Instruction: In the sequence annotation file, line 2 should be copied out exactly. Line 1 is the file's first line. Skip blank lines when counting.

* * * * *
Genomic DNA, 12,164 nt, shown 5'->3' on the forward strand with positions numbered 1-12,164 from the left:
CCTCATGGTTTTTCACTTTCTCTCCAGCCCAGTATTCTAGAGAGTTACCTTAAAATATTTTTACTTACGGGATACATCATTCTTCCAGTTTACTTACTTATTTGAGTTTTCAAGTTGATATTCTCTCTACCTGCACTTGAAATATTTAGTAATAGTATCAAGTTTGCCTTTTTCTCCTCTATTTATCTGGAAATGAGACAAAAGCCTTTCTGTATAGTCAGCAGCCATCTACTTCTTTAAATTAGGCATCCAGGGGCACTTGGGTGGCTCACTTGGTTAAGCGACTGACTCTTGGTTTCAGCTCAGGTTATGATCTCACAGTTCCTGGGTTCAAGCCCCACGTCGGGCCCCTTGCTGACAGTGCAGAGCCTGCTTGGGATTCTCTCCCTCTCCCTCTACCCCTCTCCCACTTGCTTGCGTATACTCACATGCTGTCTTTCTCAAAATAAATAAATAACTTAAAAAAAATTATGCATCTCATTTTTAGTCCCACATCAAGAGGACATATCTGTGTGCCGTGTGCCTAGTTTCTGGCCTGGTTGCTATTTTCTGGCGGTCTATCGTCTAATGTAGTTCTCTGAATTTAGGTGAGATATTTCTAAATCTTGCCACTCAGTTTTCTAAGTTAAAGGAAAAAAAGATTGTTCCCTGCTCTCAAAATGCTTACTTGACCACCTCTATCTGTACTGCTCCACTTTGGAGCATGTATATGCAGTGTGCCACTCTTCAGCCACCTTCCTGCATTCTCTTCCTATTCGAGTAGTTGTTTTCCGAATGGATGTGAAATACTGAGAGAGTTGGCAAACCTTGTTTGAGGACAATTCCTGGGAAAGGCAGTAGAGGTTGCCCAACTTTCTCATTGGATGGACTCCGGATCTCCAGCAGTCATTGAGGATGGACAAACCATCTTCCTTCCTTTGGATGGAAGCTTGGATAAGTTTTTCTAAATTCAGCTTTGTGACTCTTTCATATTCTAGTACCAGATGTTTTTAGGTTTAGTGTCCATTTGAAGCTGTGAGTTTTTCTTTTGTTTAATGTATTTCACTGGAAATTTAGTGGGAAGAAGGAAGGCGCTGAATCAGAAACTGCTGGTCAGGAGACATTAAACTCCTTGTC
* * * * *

CCTCATGGTTTTTCACTTTCTCTCCAGCCCAGTATTCTAGAGAGTTACCTTAAAATATTTTTACTTACGGGATACATCATTCTTCCAGTTTACTTACTTATTTGAGTTTTCAAGTTGATATTCTCTCTACCTGCACTTGAAATATTTAGTAATAGTATCAAGTTTGCCTTTTTCTCCTCTATTTATCTGGAAATGAGACAAAAGCCTTTCTGTATAGTCAGCAGCCATCTACTTCTTTAAATTAGGCATCCAGGGGCACTTGGGTGGCTCACTTGGTTAAGCGACTGACTCTTGGTTTCAGCTCAGGTTATGATCTCACAGTTCCTGGGTTCAAGCCCCACGTCGGGCCCCTTGCTGACAGTGCAGAGCCTGCTTGGGATTCTCTCCCTCTCCCTCTACCCCTCTCCCACTTGCTTGCGTATACTCACATGCTGTCTTTCTCAAAATAAATAAATAACTTAAAAAAAATTATGCATCTCATTTTTAGTCCCACATCAAGAGGACATATCTGTGTGCCGTGTGCCTAGTTTCTGGCCTGGTTGCTATTTTCTGGCGGTCTATCGTCTAATGTAGTTCTCTGAATTTAGGTGAGATATTTCTAAATCTTGCCACTCAGTTTTCTAAGTTAAAGGAAAAAAAGATTGTTCCCTGCTCTCAAAATGCTTACTTGACCACCTCTATCTGTACTGCTCCACTTTGGAGCATGTATATGCAGTGTGCCACTCTTCAGCCACCTTCCTGCATTCTCTTCCTATTCGAGTAGTTGTTTTCCGAATGGATGTGAAATACTGAGAGAGTTGGCAAACCTTGTTTGAGGACAATTCCTGGGAAAGGCAGTAGAGGTTGCCCAACTTTCTCATTGGATGGACTCCGGATCTCCAGCAGTCATTGAGGATGGACAAACCATCTTCCTTCCTTTGGATGGAAGCTTGGATAAGTTTTTCTAAATTCAGCTTTGTGACTCTTTCATATTCTAGTACCAGATGTTTTTAGGTTTAGTGTCCATTTGAAGCTGTGAGTTTTTCTTTTGTTTAATGTATTTCACTGGAAATTTAGTGGGAAGAAGGAAGGCGCTGAATCAGAAACTGCTGGTCAGGAGACATTAAACTCCTTGTC